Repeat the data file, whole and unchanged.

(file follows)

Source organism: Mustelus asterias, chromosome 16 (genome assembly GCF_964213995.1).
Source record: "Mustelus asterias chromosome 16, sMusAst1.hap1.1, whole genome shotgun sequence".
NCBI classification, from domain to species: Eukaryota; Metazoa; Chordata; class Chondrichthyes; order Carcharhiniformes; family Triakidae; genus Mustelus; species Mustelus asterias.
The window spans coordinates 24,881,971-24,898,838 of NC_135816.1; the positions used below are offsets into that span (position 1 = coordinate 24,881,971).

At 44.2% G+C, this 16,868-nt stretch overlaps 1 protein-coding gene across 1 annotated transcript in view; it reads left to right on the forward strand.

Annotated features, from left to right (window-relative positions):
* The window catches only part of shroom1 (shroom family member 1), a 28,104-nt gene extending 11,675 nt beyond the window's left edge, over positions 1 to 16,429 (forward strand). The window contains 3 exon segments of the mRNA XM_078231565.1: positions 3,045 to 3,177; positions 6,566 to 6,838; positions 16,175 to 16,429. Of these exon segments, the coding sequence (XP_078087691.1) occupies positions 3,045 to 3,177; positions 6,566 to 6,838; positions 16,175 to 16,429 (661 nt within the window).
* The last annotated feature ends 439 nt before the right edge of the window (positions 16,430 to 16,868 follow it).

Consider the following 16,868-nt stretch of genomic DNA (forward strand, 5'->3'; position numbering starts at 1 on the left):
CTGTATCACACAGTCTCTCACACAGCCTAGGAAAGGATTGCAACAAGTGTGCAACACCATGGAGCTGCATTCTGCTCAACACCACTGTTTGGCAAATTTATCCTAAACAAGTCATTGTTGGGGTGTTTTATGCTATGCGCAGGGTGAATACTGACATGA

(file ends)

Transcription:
Source organism: Mustelus asterias, chromosome 16 (genome assembly GCF_964213995.1).
Source record: "Mustelus asterias chromosome 16, sMusAst1.hap1.1, whole genome shotgun sequence".
NCBI classification, from domain to species: Eukaryota; Metazoa; Chordata; class Chondrichthyes; order Carcharhiniformes; family Triakidae; genus Mustelus; species Mustelus asterias.
The window spans coordinates 24,881,971-24,898,838 of NC_135816.1; the positions used below are offsets into that span (position 1 = coordinate 24,881,971).

At 44.2% G+C, this 16,868-nt stretch overlaps 1 protein-coding gene across 1 annotated transcript in view; it reads left to right on the forward strand.

Annotated features, from left to right (window-relative positions):
* The window catches only part of shroom1 (shroom family member 1), a 28,104-nt gene extending 11,675 nt beyond the window's left edge, over positions 1 to 16,429 (forward strand). The window contains 3 exon segments of the mRNA XM_078231565.1: positions 3,045 to 3,177; positions 6,566 to 6,838; positions 16,175 to 16,429. Of these exon segments, the coding sequence (XP_078087691.1) occupies positions 3,045 to 3,177; positions 6,566 to 6,838; positions 16,175 to 16,429 (661 nt within the window).
* The last annotated feature ends 439 nt before the right edge of the window (positions 16,430 to 16,868 follow it).

Consider the following 16,868-nt stretch of genomic DNA (forward strand, 5'->3'; position numbering starts at 1 on the left):
CTGTATCACACAGTCTCTCACACAGCCTAGGAAAGGATTGCAACAAGTGTGCAACACCATGGAGCTGCATTCTGCTCAACACCACTGTTTGGCAAATTTATCCTAAACAAGTCATTGTTGGGGTGTTTTATGCTATGCGCAGGGTGAATACTGACATGA